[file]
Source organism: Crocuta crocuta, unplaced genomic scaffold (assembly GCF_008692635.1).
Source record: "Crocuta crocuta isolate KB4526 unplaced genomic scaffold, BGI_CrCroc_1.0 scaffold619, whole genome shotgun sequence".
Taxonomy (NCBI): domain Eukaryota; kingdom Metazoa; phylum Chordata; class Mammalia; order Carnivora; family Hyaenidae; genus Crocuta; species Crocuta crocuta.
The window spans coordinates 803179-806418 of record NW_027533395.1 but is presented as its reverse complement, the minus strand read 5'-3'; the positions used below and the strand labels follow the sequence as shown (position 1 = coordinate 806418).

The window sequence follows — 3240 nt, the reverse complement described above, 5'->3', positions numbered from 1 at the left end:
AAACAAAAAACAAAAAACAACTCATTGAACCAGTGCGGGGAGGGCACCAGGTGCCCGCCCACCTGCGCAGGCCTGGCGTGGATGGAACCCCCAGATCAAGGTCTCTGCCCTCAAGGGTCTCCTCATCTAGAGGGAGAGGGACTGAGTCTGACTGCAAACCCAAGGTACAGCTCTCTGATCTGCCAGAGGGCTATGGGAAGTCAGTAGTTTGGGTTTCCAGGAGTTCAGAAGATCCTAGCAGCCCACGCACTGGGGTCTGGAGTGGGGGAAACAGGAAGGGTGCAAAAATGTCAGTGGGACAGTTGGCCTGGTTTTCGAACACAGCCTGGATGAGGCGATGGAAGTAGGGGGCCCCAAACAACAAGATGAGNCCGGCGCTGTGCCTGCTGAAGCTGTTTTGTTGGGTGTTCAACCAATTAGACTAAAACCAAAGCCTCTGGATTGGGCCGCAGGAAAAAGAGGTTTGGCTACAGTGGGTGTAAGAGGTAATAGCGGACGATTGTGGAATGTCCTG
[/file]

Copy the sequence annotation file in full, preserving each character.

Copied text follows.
Source organism: Crocuta crocuta, unplaced genomic scaffold (assembly GCF_008692635.1).
Source record: "Crocuta crocuta isolate KB4526 unplaced genomic scaffold, BGI_CrCroc_1.0 scaffold619, whole genome shotgun sequence".
Taxonomy (NCBI): domain Eukaryota; kingdom Metazoa; phylum Chordata; class Mammalia; order Carnivora; family Hyaenidae; genus Crocuta; species Crocuta crocuta.
The window spans coordinates 803179-806418 of record NW_027533395.1 but is presented as its reverse complement, the minus strand read 5'-3'; the positions used below and the strand labels follow the sequence as shown (position 1 = coordinate 806418).

The window sequence follows — 3240 nt, the reverse complement described above, 5'->3', positions numbered from 1 at the left end:
AAACAAAAAACAAAAAACAACTCATTGAACCAGTGCGGGGAGGGCACCAGGTGCCCGCCCACCTGCGCAGGCCTGGCGTGGATGGAACCCCCAGATCAAGGTCTCTGCCCTCAAGGGTCTCCTCATCTAGAGGGAGAGGGACTGAGTCTGACTGCAAACCCAAGGTACAGCTCTCTGATCTGCCAGAGGGCTATGGGAAGTCAGTAGTTTGGGTTTCCAGGAGTTCAGAAGATCCTAGCAGCCCACGCACTGGGGTCTGGAGTGGGGGAAACAGGAAGGGTGCAAAAATGTCAGTGGGACAGTTGGCCTGGTTTTCGAACACAGCCTGGATGAGGCGATGGAAGTAGGGGGCCCCAAACAACAAGATGAGNCCGGCGCTGTGCCTGCTGAAGCTGTTTTGTTGGGTGTTCAACCAATTAGACTAAAACCAAAGCCTCTGGATTGGGCCGCAGGAAAAAGAGGTTTGGCTACAGTGGGTGTAAGAGGTAATAGCGGACGATTGTGGAATGTCCTG